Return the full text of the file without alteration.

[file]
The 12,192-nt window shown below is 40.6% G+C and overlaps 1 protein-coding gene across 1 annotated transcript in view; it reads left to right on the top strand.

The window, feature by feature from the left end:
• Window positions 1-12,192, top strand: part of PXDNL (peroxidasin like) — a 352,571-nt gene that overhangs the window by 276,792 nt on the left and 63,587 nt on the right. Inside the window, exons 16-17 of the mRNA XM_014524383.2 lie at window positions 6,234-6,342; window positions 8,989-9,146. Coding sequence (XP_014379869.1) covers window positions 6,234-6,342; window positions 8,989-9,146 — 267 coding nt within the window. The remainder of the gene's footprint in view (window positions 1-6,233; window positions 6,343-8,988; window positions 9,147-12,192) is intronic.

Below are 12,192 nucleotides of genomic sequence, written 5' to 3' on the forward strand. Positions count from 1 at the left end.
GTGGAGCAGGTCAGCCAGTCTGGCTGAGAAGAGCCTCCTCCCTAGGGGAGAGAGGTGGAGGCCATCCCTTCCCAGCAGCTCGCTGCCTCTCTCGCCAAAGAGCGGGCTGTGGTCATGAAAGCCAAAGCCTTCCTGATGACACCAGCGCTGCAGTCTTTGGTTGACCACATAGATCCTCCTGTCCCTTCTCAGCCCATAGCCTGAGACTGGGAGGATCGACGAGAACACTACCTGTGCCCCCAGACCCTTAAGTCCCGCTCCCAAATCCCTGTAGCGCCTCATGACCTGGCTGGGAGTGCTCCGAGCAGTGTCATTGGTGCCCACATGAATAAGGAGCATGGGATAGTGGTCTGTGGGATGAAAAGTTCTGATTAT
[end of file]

The 12,192-nt window shown below is 40.6% G+C and overlaps 1 protein-coding gene across 1 annotated transcript in view; it reads left to right on the top strand.

The window, feature by feature from the left end:
• Window positions 1-12,192, top strand: part of PXDNL (peroxidasin like) — a 352,571-nt gene that overhangs the window by 276,792 nt on the left and 63,587 nt on the right. Inside the window, exons 16-17 of the mRNA XM_014524383.2 lie at window positions 6,234-6,342; window positions 8,989-9,146. Coding sequence (XP_014379869.1) covers window positions 6,234-6,342; window positions 8,989-9,146 — 267 coding nt within the window. The remainder of the gene's footprint in view (window positions 1-6,233; window positions 6,343-8,988; window positions 9,147-12,192) is intronic.

Below are 12,192 nucleotides of genomic sequence, written 5' to 3' on the forward strand. Positions count from 1 at the left end.
GTGGAGCAGGTCAGCCAGTCTGGCTGAGAAGAGCCTCCTCCCTAGGGGAGAGAGGTGGAGGCCATCCCTTCCCAGCAGCTCGCTGCCTCTCTCGCCAAAGAGCGGGCTGTGGTCATGAAAGCCAAAGCCTTCCTGATGACACCAGCGCTGCAGTCTTTGGTTGACCACATAGATCCTCCTGTCCCTTCTCAGCCCATAGCCTGAGACTGGGAGGATCGACGAGAACACTACCTGTGCCCCCAGACCCTTAAGTCCCGCTCCCAAATCCCTGTAGCGCCTCATGACCTGGCTGGGAGTGCTCCGAGCAGTGTCATTGGTGCCCACATGAATAAGGAGCATGGGATAGTGGTCTGTGGGATGAAAAGTTCTGATTAT